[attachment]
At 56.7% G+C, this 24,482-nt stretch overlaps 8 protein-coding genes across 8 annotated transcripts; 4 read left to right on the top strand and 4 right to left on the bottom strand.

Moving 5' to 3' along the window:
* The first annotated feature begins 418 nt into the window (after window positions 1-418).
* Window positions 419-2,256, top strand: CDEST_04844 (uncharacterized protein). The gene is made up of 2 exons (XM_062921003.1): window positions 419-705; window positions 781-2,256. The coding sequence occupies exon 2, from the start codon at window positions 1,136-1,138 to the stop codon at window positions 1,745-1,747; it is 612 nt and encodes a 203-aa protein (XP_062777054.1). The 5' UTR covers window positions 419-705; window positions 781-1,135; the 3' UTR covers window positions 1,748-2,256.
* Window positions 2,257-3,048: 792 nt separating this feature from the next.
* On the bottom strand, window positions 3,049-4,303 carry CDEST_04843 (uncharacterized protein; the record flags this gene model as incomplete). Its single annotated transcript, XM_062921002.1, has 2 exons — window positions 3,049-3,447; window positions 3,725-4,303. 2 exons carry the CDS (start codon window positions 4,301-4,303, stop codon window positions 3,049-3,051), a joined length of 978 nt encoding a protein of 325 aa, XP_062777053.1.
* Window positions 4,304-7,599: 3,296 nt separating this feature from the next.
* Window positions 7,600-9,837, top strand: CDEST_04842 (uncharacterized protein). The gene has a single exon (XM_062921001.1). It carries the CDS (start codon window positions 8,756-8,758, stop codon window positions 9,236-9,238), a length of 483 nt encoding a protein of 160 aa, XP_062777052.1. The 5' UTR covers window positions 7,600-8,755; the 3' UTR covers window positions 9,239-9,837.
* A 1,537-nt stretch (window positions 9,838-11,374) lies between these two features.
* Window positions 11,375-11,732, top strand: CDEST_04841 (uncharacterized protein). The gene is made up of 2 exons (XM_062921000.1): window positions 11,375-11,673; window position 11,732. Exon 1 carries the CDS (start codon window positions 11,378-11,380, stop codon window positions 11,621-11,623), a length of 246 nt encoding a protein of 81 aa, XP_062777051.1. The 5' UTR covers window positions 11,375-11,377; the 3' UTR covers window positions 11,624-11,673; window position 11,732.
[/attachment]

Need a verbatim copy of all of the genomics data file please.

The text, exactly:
At 56.7% G+C, this 24,482-nt stretch overlaps 8 protein-coding genes across 8 annotated transcripts; 4 read left to right on the top strand and 4 right to left on the bottom strand.

Moving 5' to 3' along the window:
* The first annotated feature begins 418 nt into the window (after window positions 1-418).
* Window positions 419-2,256, top strand: CDEST_04844 (uncharacterized protein). The gene is made up of 2 exons (XM_062921003.1): window positions 419-705; window positions 781-2,256. The coding sequence occupies exon 2, from the start codon at window positions 1,136-1,138 to the stop codon at window positions 1,745-1,747; it is 612 nt and encodes a 203-aa protein (XP_062777054.1). The 5' UTR covers window positions 419-705; window positions 781-1,135; the 3' UTR covers window positions 1,748-2,256.
* Window positions 2,257-3,048: 792 nt separating this feature from the next.
* On the bottom strand, window positions 3,049-4,303 carry CDEST_04843 (uncharacterized protein; the record flags this gene model as incomplete). Its single annotated transcript, XM_062921002.1, has 2 exons — window positions 3,049-3,447; window positions 3,725-4,303. 2 exons carry the CDS (start codon window positions 4,301-4,303, stop codon window positions 3,049-3,051), a joined length of 978 nt encoding a protein of 325 aa, XP_062777053.1.
* Window positions 4,304-7,599: 3,296 nt separating this feature from the next.
* Window positions 7,600-9,837, top strand: CDEST_04842 (uncharacterized protein). The gene has a single exon (XM_062921001.1). It carries the CDS (start codon window positions 8,756-8,758, stop codon window positions 9,236-9,238), a length of 483 nt encoding a protein of 160 aa, XP_062777052.1. The 5' UTR covers window positions 7,600-8,755; the 3' UTR covers window positions 9,239-9,837.
* A 1,537-nt stretch (window positions 9,838-11,374) lies between these two features.
* Window positions 11,375-11,732, top strand: CDEST_04841 (uncharacterized protein). The gene is made up of 2 exons (XM_062921000.1): window positions 11,375-11,673; window position 11,732. Exon 1 carries the CDS (start codon window positions 11,378-11,380, stop codon window positions 11,621-11,623), a length of 246 nt encoding a protein of 81 aa, XP_062777051.1. The 5' UTR covers window positions 11,375-11,377; the 3' UTR covers window positions 11,624-11,673; window position 11,732.